glob − globbing pathnames
Long ago, in UNIX V6, there was a program /etc/glob that would expand wildcard patterns. Soon afterward this became a shell built-in.
These days there is also a library routine glob(3) that will perform this function for a user program.
The rules are as follows (POSIX.2, 3.13).
A string is a wildcard pattern if it contains one of the characters '?', '*' or '['. Globbing is the operation that expands a wildcard pattern into the list of pathnames matching the pattern. Matching is defined by:
A '?' (not between brackets) matches any single character.
A '*' (not between brackets) matches any string, including the empty string.
An expression "[...]" where the first character after the leading '[' is not an '!' matches a single character, namely any of the characters enclosed by the brackets. The string enclosed by the brackets cannot be empty; therefore ']' can be allowed between the brackets, provided that it is the first character. (Thus, "[!]" matches the three characters '[', ']' and '!'.)
There is one special convention: two characters separated by '−' denote a range. (Thus, "[A−Fa−f0−9]" is equivalent to "[ABCDEFabcdef0123456789]".) One may include '−' in its literal meaning by making it the first or last character between the brackets. (Thus, "−]" matches just the two characters ']' and '−', and "[−−0]" matches the three characters '−', '.', '0', since '/' cannot be matched.)
An expression "[!...]" matches a single character, namely any character that is not matched by the expression obtained by removing the first '!' from it. (Thus, "[!]a−]" matches any single character except ']', 'a' and '−'.)
One can remove the special meaning of '?', '*' and '[' by preceding them by a backslash, or, in case this is part of a shell command line, enclosing them in quotes. Between brackets these characters stand for themselves. Thus, "[[?*\]" matches the four characters '[', '?', '*' and '\'.
Globbing is applied on each of the components of a pathname separately. A '/' in a pathname cannot be matched by a '?' or '*' wildcard, or by a range like "[.−0]". A range containing an explicit '/' character is syntactically incorrect. (POSIX requires that syntactically incorrect patterns are left unchanged.)
If a filename starts with a '.', this character must be matched explicitly. (Thus, rm * will not remove .profile, and tar c * will not archive all your files; tar c . is better.)
The nice and simple rule given above: "expand a wildcard pattern into the list of matching pathnames" was the original UNIX definition. It allowed one to have patterns that expand into an empty list, as in
xv −wait 0 *.gif *.jpg
where perhaps no *.gif files are present (and this is not an error). However, POSIX requires that a wildcard pattern is left unchanged when it is syntactically incorrect, or the list of matching pathnames is empty. With bash one can force the classical behavior using this command:
shopt −s nullglob
(Similar problems occur elsewhere. For example, where old scripts have
rm `find . −name "*~"`
new scripts require
rm −f nosuchfile `find . −name "*~"`
to avoid error messages from rm called with an empty argument list.)
Note that wildcard patterns are not regular expressions, although they are a bit similar. First of all, they match filenames, rather than text, and secondly, the conventions are not the same: for example, in a regular expression '*' means zero or more copies of the preceding thing.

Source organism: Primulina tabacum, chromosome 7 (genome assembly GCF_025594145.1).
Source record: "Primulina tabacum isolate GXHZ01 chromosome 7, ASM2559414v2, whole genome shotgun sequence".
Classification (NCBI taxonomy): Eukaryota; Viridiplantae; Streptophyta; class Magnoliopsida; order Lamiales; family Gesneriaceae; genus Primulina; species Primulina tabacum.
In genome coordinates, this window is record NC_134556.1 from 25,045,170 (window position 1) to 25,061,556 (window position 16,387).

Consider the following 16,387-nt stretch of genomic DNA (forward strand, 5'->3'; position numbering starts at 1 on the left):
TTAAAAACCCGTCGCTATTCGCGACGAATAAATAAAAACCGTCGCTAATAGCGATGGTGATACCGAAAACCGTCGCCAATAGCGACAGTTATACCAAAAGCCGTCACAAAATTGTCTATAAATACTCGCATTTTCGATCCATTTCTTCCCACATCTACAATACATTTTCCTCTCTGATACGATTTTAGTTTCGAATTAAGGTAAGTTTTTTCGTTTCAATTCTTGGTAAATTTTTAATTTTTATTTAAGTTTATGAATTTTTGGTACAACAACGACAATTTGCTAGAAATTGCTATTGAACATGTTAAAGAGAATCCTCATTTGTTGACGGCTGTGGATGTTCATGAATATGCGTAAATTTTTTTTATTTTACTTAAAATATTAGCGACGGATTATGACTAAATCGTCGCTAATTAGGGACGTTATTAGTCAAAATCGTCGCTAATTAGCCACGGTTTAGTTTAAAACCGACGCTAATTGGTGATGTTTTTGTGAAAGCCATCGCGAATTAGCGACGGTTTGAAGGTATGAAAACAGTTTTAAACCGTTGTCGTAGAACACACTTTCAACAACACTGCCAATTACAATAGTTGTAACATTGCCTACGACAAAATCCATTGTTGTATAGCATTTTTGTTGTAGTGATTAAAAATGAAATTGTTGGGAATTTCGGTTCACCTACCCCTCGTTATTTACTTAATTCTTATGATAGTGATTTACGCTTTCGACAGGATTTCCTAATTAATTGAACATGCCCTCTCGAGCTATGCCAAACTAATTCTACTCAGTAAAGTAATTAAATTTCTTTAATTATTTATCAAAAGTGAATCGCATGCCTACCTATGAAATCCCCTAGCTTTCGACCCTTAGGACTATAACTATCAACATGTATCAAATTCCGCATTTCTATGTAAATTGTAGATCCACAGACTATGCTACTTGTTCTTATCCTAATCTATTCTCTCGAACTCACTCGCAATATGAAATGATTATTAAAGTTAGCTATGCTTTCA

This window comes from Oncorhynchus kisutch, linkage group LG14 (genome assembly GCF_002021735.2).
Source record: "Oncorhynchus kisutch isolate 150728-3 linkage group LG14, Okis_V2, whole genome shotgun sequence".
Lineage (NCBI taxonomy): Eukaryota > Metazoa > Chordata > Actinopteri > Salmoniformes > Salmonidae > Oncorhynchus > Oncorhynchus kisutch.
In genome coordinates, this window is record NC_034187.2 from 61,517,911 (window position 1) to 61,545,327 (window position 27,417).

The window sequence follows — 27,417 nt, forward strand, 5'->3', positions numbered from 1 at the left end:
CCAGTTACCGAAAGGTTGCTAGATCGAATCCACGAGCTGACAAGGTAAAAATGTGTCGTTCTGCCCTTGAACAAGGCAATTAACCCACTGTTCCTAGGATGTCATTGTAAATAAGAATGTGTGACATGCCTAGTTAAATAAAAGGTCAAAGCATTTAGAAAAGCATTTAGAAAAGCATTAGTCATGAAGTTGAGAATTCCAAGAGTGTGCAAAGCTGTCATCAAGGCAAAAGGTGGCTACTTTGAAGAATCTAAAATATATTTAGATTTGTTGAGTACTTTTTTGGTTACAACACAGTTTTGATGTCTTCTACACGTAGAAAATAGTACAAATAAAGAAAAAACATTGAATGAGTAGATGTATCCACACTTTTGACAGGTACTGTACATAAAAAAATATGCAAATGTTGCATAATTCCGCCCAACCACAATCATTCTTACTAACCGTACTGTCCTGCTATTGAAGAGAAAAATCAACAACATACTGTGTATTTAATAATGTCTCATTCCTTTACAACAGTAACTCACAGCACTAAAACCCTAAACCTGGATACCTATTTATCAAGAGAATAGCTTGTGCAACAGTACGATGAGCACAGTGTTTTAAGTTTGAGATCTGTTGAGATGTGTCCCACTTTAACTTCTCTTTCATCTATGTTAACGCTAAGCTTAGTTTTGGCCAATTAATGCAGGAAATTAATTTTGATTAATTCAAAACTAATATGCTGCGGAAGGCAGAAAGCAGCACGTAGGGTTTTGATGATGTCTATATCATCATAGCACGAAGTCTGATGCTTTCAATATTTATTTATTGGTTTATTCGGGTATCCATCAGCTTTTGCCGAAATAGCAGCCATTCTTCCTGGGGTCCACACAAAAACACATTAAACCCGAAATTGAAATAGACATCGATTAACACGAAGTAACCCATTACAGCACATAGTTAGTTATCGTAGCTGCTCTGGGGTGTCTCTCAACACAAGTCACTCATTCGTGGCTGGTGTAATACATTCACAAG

Now that regular expressions have bracket expressions where the negation is indicated by a '^', POSIX has declared the effect of a wildcard pattern "[^...]" to be undefined.
classes and internationalization
Of course ranges were originally meant to be ASCII ranges, so that "[ −%]" stands for "[ !"#$%]" and "[a−z]" stands for "any lowercase letter". Some UNIX implementations generalized this so that a range X−Y stands for the set of characters with code between the codes for X and for Y. However, this requires the user to know the character coding in use on the local system, and moreover, is not convenient if the collating sequence for the local alphabet differs from the ordering of the character codes. Therefore, POSIX extended the bracket notation greatly, both for wildcard patterns and for regular expressions. In the above we saw three types of items that can occur in a bracket expression: namely (i) the negation, (ii) explicit single characters, and (iii) ranges. POSIX specifies ranges in an internationally more useful way and adds three more types:
(iii) Ranges X−Y comprise all characters that fall between X and Y (inclusive) in the current collating sequence as defined by the LC_COLLATE category in the current locale.
(iv) Named character classes, like
[:alpha:] [:blank:] [:cntrl:]
[:digit:] [:graph:] [:lower:] [:print:]
[:punct:] [:space:] [:upper:] [:xdigit:]
so that one can say "[[:lower:]]" instead of "[a−z]", and have things work in Denmark, too, where there are three letters past 'z' in the alphabet. These character classes are defined by the LC_CTYPE category in the current locale.
(v) Collating symbols, like "[.ch.]" or "[.a-acute.]", where the string between "[." and ".]" is a collating element defined for the current locale. Note that this may be a multicharacter element.
(vi) Equivalence class expressions, like "[=a=]", where the string between "[=" and "=]" is any collating element from its equivalence class, as defined for the current locale. For example, "[[=a=]]" might be equivalent to "[aáàäâ]", that is, to "[a[.a-acute.][.a-grave.][.a-umlaut.][.a-circumflex.]]".
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